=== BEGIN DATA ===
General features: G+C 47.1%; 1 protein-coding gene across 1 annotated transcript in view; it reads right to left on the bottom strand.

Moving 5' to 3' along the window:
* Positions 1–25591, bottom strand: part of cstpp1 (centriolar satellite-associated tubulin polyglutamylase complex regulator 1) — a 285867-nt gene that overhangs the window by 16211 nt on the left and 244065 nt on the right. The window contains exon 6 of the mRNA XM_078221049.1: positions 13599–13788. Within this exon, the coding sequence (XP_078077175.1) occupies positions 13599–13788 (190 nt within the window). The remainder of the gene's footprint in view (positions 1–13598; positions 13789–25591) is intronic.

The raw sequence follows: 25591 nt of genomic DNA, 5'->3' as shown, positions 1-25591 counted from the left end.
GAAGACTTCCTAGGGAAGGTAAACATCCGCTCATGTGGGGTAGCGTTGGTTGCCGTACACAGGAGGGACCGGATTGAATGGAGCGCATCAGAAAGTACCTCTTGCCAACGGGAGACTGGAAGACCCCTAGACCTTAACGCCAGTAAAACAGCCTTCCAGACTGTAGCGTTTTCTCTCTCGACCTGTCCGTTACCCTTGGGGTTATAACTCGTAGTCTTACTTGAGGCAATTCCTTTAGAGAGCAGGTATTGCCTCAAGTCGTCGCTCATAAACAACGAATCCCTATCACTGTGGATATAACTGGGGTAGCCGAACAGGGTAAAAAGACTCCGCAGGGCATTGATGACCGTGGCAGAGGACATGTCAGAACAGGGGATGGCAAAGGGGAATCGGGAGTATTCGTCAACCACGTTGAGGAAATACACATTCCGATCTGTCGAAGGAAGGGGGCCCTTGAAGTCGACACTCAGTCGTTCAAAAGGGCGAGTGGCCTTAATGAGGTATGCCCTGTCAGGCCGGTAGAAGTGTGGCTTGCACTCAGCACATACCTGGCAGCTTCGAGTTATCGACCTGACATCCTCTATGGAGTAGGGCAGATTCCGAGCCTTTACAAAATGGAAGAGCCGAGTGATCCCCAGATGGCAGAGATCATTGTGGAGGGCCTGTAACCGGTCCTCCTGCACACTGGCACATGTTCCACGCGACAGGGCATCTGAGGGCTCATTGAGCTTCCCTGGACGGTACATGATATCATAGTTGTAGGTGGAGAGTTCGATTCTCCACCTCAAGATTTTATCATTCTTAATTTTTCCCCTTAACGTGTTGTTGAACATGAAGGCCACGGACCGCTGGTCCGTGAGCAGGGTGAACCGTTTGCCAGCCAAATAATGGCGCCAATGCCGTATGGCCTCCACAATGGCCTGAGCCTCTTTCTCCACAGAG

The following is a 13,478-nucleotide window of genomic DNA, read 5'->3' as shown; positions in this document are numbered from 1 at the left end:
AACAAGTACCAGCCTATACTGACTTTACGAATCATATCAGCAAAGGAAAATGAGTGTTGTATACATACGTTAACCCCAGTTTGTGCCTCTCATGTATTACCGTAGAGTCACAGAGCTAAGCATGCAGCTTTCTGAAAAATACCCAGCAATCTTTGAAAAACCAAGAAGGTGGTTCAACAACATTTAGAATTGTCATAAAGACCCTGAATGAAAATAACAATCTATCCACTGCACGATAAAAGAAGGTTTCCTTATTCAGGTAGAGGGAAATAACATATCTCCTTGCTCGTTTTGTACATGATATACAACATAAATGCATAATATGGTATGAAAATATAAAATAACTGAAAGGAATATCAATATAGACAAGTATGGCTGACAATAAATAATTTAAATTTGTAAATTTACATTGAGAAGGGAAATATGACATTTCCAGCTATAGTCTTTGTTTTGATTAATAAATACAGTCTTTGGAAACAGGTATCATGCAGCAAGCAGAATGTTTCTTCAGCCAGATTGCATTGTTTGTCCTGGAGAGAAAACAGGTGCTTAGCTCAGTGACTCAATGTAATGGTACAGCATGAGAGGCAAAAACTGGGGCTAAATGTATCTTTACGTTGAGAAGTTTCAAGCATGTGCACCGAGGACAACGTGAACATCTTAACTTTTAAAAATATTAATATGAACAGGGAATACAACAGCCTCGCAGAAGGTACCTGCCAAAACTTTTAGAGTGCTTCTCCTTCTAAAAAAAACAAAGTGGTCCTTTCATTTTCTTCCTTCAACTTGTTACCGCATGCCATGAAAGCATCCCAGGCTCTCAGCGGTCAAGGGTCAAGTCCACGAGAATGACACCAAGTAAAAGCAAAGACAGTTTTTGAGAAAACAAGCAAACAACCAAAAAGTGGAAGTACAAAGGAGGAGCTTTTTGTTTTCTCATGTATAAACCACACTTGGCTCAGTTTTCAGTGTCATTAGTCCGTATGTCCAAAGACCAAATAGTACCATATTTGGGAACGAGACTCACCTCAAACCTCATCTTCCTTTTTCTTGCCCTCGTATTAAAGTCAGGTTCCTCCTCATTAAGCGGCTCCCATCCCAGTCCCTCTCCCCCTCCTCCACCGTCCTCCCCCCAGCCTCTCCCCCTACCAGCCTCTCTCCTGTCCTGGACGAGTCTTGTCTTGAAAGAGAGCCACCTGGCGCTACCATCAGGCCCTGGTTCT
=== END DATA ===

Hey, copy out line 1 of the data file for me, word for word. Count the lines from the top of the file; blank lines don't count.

General features: G+C 47.1%; 1 protein-coding gene across 1 annotated transcript in view; it reads right to left on the bottom strand.